OYSTER POND–Prime Minister William Marlin, in his capacity as Minister of General Affairs, recently notified Captain Oliver’s Restaurant and Marina owner Maggi Shurtleff that major changes to the materials for construction of the existing docks will not be allowed while the status quo is in place between the two sides of the island pending a decision made by France and the Netherlands on the exact demarcation of the border at Oyster Pond.
Marlin’s letter followed the October 2016 intervention by the Gendarmerie when construction work at the marina was halted.
The Ministry of Public Housing, Spatial Planning, Environment and Infrastructure VROMI received an application from Cactus Tree N.V. (Captain Oliver’s Restaurant and Marina) for a building permit on December 6, 2016, to renovate sections of the existing marina “from wood into reinforced concrete pier decks” and a subsequent application on January 10, 2017, for “a change of purpose” to allow construction of concrete in addition to wooden docks.
“Until such time that these discussions have resulted in an agreement about the border, it is agreed that both parties will respect the status quo with respect to the northern section of the lagoon,” Marlin wrote to Shurtleff in a letter dated February 17, 2017.
“It is agreed there will be no further expansions of any developments in the northern section of the lagoon that may cause a change to the character of the status quo. An example of this change of character is the intention of Captain Oliver’s to change the materials of construction of the existing docks to include concrete. As such it has been decided not to allow any such major changes.
“Note also that the Government of St. Maarten is in further discussion with French authorities to request that all judicial procedures started against the representatives of Captain Oliver’s Restaurant and Marina will be annulled, in respect of the status quo. Within this context it is expected that any and all concerns that the French authorities have with the operations of the business will be channelled through the Government of St. Maarten.”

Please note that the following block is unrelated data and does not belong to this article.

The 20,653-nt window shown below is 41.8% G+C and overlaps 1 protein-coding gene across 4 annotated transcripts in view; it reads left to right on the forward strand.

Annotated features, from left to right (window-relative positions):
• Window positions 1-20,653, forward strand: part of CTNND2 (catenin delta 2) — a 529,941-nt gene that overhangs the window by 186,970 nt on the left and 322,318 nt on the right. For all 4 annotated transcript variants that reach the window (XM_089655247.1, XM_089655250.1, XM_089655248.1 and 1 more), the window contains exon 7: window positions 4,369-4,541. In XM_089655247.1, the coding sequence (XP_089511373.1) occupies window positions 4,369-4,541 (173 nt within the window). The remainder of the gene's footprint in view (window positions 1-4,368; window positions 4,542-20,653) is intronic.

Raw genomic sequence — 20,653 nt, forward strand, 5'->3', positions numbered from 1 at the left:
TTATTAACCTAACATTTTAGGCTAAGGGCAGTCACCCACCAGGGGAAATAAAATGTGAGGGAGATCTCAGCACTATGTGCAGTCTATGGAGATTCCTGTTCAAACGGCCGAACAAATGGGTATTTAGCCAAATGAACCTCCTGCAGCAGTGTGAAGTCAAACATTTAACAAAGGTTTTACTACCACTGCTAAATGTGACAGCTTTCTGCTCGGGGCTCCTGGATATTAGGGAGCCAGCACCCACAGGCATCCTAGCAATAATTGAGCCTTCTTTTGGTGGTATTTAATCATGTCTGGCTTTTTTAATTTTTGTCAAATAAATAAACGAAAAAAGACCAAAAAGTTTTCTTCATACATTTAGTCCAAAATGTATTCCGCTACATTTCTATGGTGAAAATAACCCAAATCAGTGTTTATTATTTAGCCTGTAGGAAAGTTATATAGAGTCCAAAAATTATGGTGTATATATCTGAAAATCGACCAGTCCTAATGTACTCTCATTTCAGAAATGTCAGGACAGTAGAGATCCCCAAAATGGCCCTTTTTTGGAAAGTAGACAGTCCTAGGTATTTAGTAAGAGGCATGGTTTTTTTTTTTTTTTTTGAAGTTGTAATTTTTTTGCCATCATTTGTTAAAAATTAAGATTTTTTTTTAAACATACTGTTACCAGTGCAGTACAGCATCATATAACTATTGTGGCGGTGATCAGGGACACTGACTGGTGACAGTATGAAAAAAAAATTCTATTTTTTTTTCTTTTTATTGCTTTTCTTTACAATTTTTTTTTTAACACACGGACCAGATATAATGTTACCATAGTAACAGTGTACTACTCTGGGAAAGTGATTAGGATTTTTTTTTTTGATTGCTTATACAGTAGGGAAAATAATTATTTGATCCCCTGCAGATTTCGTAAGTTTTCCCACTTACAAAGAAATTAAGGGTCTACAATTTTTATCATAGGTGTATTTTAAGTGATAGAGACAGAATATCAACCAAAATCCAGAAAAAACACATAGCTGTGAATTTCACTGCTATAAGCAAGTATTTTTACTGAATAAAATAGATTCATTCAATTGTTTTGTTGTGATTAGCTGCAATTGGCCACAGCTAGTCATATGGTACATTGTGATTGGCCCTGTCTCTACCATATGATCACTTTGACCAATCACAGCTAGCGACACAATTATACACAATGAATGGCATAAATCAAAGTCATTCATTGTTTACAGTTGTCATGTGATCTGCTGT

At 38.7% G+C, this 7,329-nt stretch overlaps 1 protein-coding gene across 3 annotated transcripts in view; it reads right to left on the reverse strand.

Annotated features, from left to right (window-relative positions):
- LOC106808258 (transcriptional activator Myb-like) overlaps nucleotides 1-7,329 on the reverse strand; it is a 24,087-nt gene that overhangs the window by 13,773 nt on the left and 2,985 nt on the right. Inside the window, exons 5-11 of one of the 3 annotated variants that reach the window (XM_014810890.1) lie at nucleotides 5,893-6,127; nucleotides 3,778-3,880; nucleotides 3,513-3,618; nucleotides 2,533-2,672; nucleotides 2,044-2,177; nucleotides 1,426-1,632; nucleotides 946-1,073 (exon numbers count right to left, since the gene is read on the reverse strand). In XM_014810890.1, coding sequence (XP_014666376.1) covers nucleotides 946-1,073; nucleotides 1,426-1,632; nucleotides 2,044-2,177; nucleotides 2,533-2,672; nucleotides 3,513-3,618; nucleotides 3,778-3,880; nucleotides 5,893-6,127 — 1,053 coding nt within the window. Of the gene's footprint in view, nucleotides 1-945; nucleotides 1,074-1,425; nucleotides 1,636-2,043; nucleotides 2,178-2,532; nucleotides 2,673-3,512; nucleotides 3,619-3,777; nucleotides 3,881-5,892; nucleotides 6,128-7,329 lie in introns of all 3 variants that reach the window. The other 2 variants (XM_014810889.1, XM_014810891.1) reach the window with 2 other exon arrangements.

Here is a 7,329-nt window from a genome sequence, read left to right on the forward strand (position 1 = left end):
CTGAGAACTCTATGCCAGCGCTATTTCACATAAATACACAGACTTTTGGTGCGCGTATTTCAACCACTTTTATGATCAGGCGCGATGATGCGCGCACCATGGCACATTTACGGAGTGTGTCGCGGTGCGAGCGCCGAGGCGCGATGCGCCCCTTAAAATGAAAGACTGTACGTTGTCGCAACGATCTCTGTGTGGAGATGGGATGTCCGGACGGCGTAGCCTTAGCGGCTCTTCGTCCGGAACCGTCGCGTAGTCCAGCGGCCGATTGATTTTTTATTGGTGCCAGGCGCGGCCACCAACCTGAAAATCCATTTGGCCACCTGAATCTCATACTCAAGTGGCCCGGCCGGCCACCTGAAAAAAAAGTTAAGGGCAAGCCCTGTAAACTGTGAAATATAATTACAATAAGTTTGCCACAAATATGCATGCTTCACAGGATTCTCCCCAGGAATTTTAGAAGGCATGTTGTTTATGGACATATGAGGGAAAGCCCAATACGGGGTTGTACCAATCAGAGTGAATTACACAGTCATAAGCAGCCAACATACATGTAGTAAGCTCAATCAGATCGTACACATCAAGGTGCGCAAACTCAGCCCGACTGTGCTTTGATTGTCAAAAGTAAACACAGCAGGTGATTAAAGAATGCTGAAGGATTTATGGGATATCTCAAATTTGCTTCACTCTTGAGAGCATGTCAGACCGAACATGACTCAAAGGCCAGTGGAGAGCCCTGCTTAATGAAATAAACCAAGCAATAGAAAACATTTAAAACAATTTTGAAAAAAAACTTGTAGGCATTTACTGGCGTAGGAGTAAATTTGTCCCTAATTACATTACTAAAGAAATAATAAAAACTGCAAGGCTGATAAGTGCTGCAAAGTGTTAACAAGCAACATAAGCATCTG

In a follow-up letter to Shurtleff on February 27, Ministry VROMI stated, “The request for a change of purpose of the provision in the long-lease agreement, to allow concrete in addition to wooden docks, is denied.
“The reason for the denial of the request is because the issuance of the parcels in long lease was done on the explicit premise that the materials to be used for the construction would be more of a temporary nature, namely wooden docks. At this time the Government of St. Maarten does not find it opportune to allow the change of purpose to a more durable material as concrete for the construction of the decks of the docks.
“Pursuant to denial of the change of purpose of the long lease provision, the request for a building permit (BP 226/2016) is also denied. The reason for the denial of the building permit is because the proposed construction is not in accordance with materials as stipulated in the long lease agreement for the parcels in question.”
Speaking at the Council of Ministers press briefing at the time, Marlin said a “letter on the way forward” in the case of Captain Oliver’s Marina and Restaurant and the impasse created due to work on the property bordering the pond was being drafted by Ministry VROMI together with the French side’s corresponding agency.
The owners of Captain Oliver’s will receive a letter later this week “explaining the way forward so business can continue,” Marlin said.
Shurtleff declined to comment on the permit denial.